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  1. #21

    sudsy9977's Avatar
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    i think a good maker keeps himself on the edge....if they know what they r doing they constantly strive to push themselves to the next level.....a contest like u r suggesting makes absolutely no sense to me.......ryan

    p.s.-if u think nigella lawson has done more for the food world than u have to re-examine some things!


    viva la revolucion !

  2. #22
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    Øivind,

    Just something for you to ponder.

    Why would you want to substitute someone else's judgement for your own?
    “Ignorance more frequently begets confidence than does knowledge.”

  3. #23
    First off: I have no problem with that you guys dont want a contest. A contest will often just make more sales to the top makers, so they can make a living of what they are doing. Do you guys really think that Global sells because its so damn good knife, or is it because of marketing? And to get this contest into magazines, would make more want to buy great knives. For the makers it would be interesting to get into a bigger marked with more buyers, than just this forum. (most people here even got to many knives all ready).

    Secondly: The TV shows reach out to millions of viewers, lets say 10% of the viewers become a greater home chef after watching tv shows like this. This means a lot of people get into the world of food. This is a great thing, and these people starts to demand better quality food from the stores, so that is a huge impact in the world of foods. I live in Norway, and its hard to get ie. fresh garlic outside Oslo (the capital), but if a small town got a lot of demanding home chefs, then you will find fresh garlic in small towns. If you see the big picture you will see that TV show got a HUGE impact on the common man, and for me I would like to have 10000 great home chefs from watching a tv show, than 1 amazing great unknown chef. For few dont have a impact on the food industry, but large numbers of home chefs do....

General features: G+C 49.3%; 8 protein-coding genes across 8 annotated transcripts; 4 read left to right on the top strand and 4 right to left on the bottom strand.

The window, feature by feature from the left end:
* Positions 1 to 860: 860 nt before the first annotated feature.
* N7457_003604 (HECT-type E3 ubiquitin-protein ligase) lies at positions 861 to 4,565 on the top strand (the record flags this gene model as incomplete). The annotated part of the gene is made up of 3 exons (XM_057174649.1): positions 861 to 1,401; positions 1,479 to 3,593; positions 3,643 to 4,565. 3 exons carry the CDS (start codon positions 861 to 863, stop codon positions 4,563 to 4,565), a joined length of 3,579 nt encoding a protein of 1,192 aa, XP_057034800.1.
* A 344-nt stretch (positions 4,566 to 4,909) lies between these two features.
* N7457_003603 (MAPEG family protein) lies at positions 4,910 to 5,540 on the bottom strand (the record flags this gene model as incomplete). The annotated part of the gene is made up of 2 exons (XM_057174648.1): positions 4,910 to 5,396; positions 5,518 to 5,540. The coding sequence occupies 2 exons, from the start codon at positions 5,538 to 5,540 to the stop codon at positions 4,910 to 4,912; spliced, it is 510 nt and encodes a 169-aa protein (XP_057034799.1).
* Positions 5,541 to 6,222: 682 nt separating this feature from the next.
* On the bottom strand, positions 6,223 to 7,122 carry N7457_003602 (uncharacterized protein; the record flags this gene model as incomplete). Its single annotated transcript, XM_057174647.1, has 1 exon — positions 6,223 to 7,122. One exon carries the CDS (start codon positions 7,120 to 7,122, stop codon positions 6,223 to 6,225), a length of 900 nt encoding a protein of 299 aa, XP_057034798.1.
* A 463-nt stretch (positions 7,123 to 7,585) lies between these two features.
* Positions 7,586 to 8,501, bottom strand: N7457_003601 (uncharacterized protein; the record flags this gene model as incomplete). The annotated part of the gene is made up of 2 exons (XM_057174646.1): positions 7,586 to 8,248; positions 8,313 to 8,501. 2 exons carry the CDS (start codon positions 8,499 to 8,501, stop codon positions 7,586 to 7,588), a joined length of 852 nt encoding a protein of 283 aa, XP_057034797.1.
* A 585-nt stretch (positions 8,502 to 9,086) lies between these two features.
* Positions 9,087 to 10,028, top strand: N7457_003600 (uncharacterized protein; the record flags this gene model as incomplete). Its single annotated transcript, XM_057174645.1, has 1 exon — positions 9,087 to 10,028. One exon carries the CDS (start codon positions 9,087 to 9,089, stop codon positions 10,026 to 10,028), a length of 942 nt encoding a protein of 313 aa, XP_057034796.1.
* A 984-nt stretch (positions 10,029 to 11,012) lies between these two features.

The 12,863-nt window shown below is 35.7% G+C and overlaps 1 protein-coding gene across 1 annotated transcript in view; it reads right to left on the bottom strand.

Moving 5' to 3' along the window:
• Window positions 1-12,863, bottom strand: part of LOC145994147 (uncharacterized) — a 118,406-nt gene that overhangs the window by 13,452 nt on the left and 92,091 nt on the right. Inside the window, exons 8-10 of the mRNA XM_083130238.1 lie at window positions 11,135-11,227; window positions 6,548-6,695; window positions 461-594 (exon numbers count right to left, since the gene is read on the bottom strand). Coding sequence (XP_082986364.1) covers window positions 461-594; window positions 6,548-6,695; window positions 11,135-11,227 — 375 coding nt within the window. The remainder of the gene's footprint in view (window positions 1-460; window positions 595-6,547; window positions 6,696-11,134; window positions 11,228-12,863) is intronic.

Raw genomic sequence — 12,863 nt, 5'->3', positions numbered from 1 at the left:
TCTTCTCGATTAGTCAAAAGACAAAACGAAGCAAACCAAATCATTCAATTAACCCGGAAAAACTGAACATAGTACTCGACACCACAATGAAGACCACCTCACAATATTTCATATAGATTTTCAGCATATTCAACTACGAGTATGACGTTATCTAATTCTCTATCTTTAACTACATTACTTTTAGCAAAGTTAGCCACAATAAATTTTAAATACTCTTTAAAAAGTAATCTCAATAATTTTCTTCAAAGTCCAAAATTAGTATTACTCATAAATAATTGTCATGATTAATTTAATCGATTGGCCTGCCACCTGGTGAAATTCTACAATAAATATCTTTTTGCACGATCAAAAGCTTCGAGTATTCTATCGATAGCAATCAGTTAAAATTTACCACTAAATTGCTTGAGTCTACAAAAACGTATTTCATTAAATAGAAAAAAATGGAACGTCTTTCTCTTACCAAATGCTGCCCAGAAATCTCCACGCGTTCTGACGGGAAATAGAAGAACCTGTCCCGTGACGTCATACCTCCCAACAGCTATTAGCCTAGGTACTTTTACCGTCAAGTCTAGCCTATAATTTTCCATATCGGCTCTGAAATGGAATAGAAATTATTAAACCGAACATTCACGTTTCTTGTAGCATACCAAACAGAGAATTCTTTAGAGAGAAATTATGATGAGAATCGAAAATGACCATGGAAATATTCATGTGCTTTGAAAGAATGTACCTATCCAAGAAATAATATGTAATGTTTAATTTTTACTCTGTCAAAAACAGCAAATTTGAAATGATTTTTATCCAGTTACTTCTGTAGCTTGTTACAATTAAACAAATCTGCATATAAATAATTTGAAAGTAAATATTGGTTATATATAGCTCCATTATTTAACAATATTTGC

So even if you hate Gordon or Jamie, they still have a huge impact in the home marked. And if you dont have a demanding home marked, then whats the point of starting gastronomical insane places? (they will disappear as fast as the came, cause no customers, and McDonalds would just open 10 times more junkfood places)....


    Lastly Rick:
    People seams to lean on others judgements. Do you really think people would buy a Bob Kramer for 50 000 USD, without the judgement of others? This is how the world is put together, but judgements of others. If you are about to open a restaurant in Manhattan, I guess you would have judgement of others, marketing and branding? I have my opinions about knives, but most of my knives are bought on judgement from others, cause in Norway I cant go into a store and just try a knife. I have to read, see pics and listen to others before I buy a knife. And with A LOT of makers popping up, it would be good pointer of whom that is worth buying from

  4. #24
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    Nothing can stop you from pulling together a collection of gyutos from different makers and rating them. But I do not see the makers beating the door down to be in a contest. And the 'winner' will be based on a series of subjective criteria. It's one thing to see what knife is sharpest (and even that is not easy), but quite another to rate an edge profile, etc. Because at the end of the day, a lot of it is personal preference.

    Good luck getting a knife magazine interested. If you actually wrote the article, pulled together the graphics, etc. it's possible they would entertain publishing it, but I would not hold my breath.

    My decisions to commission knives from custom makers are based on: 1. Reviews/ feedback from others that have knives from those makers, 2. Personal experience with knives made by those makers, 3. Conversations I have had with the makers, 4. Price, and 5. Wait time.

    When a maker like Pierre Rodrigue will make a blade to whatever you specs are (profile, distal taper, thickness), how can you compare one of his knives against, say, a gyuto from Delbert? The two knives may have been made to different specifications, and as a result the cutting performance, edge longevity, handle size, balance, etc. can be worlds apart. But that is the beauty of a full custom -- it is a knife made to meet what the customer requests.

    Maybe a better contest would be to define a set of criteria for the blade and handle, and see which maker comes closest to meeting all of the requested criteria. To me, this would be the best way to judge the skill of a custom maker. Of course you would need to pay the makers to make the knives...
    __________
    David (WildBoar's Kitchen)

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